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Should Sweden and Finland Join NATO? Swedish King Carl XVI Gustaf Visiting ISAF | Credit: ISAF Headquarters Public Affairs Office

Should Sweden and Finland Join NATO?

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Russia’s invasion of Ukraine has shaken European politics to its core. Nations are abandoning long-standing policies and traditions of neutrality in favor of a more defensive stance against Russia. The North Atlantic Treaty Organization has been reinvigorated as the organization announced new battle groups deployed in Central and Eastern Europe. However, what remains the most surprising revelation of all is Finland and Sweden’s consideration to join NATO, breaking decades of formal nonalignment foreign policy. While both countries are members of the European Union (EU) and partner with NATO on initiatives, Sweden and Finland have always been hesitant to join the alliance formally. However, in recent weeks public support in Finland and Sweden has favored NATO membership following Russia’s actions in Ukraine. While both nations have yet to formally announce their candidacies, it is worth considering whether NATO should accept Sweden and Finland as members or have them remain as partners.

A solid case can be made that Finland and Sweden would strengthen the alliance and improve European security.  If Russia were to increase tensions within the Baltic states, having effective control over the Baltic Sea would provide another avenue to reinforce the defenses in Eastern Europe. Additionally, both nations would provide additional battle expertise and defense equipment. Finland has a historic record of capable defense, evidenced in the 1939-40 Winter War, and Sweden maintains a formidable submarine fleet that can patrol the Baltic waters. Their military capabilities could be a boon for a European defense industrial base. Lastly, both have partnered with NATO through the Partnership for Peace initiative since the 1990s, providing them with a strong familiarity of NATO’s tactical doctrine and strategic insights. If NATO accepts their applications, both countries would quickly join the alliance as official members.

On the other hand, admitting these two nations could create some liabilities and increase some of the tensions that previously caused tension in the NATO alliance. Both Sweden and Finland have spent less than the required 2% of GDP on their defense, and their readiness has arguably declined since the end of the Cold War. This was seen in 2010 when Sweden eliminated conscription yet was forced to reimplement it in 2017 after finding it could not find sufficient recruits. Finland does have conscription for its military, though it has repeatedly spent less than 2% of its GDP on defense, harming its overall readiness in case of war. If Sweden and Finland are not up to defending their borders, then their admittance into NATO will be a burden to a continent already struggling with its defense readiness. Another significant reason both nations should not enter NATO is that it can increase tensions with Russia that can escalate into war. Russia already feels threatened by NATO expansion, and if Finland joins, it will more-than double the land border that divides Russia and alliance members. This can escalate into war, as Putin has shown he is willing to use force to prevent countries from joining the alliance. However, such escalation is unlikely as Putin faces a protracted war in Ukraine that is both straining his available forces and fully demonstrating the limits and ineptitudes of the Russian military. Still, increasing NATO membership will likely frighten the Kremlin into taking actions that can have dangerous consequences, such as placing more nuclear weapons in Kaliningrad. As both nations already cooperate with NATO through the Partnership for Peace, the benefits of increased membership may be dwarfed by increased tensions because of adding new members during this crisis.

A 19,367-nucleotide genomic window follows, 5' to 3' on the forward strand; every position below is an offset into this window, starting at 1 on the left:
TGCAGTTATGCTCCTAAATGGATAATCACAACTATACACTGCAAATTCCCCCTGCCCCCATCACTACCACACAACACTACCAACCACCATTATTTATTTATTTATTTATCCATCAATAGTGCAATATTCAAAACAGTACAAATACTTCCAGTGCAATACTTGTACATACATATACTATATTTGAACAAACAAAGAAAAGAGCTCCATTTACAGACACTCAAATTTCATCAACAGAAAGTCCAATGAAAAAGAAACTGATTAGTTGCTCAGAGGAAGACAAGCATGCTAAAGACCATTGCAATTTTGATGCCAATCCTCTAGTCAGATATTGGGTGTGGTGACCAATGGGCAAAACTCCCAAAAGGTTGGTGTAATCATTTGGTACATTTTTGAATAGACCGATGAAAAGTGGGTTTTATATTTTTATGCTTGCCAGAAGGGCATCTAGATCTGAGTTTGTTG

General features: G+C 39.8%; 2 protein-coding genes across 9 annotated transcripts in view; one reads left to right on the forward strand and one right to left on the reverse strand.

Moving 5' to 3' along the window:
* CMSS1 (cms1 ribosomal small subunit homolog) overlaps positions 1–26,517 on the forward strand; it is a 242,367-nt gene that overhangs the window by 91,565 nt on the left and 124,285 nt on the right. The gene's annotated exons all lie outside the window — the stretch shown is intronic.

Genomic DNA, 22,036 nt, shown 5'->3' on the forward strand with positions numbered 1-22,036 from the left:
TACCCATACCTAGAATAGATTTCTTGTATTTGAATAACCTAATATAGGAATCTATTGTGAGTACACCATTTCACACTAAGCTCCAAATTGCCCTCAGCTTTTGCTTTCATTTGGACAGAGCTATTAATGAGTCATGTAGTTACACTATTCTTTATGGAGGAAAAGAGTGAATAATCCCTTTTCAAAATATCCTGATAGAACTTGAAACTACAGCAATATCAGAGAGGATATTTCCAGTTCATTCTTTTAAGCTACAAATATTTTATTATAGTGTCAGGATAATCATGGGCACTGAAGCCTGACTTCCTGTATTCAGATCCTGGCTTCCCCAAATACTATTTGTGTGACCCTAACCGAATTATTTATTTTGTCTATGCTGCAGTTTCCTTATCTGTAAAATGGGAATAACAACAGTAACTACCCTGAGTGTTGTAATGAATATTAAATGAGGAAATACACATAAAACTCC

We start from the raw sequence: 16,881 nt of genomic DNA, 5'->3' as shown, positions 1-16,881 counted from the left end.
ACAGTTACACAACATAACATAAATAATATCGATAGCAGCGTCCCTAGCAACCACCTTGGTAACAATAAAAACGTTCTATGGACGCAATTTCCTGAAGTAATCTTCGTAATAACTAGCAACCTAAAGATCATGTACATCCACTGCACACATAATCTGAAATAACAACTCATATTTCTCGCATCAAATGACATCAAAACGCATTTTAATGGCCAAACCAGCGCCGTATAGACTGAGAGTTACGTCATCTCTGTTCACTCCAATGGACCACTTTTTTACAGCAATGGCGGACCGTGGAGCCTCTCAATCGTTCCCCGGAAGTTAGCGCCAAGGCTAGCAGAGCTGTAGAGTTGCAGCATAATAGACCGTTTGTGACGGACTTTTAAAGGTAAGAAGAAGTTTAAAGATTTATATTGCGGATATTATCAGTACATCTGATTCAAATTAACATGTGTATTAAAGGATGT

Ultimately, there are several steps both countries must take before they can join the 30-member alliance. But even accounting for the candidate process, there appears to be a good case for the two nations to become full members of NATO given their membership can reinforce alliance defenses in the Baltic Sea and provide expertise Europe could use against Russia. However, these two nations should be admitted only if Europe is willing to be primarily responsible for their defense, and inventory donated to Ukraine can be backfilled. The United States, while focusing intently on Ukraine, is still looking to pivot to Asia to better compete with China. Though the U.S. will remain an integral member of NATO, Europe needs to be more responsible for its collective defense. If Europe can assume greater responsibility for defending Sweden and Finland, and these countries can meet their commitments to the alliance, then these two members should be welcomed into the alliance.

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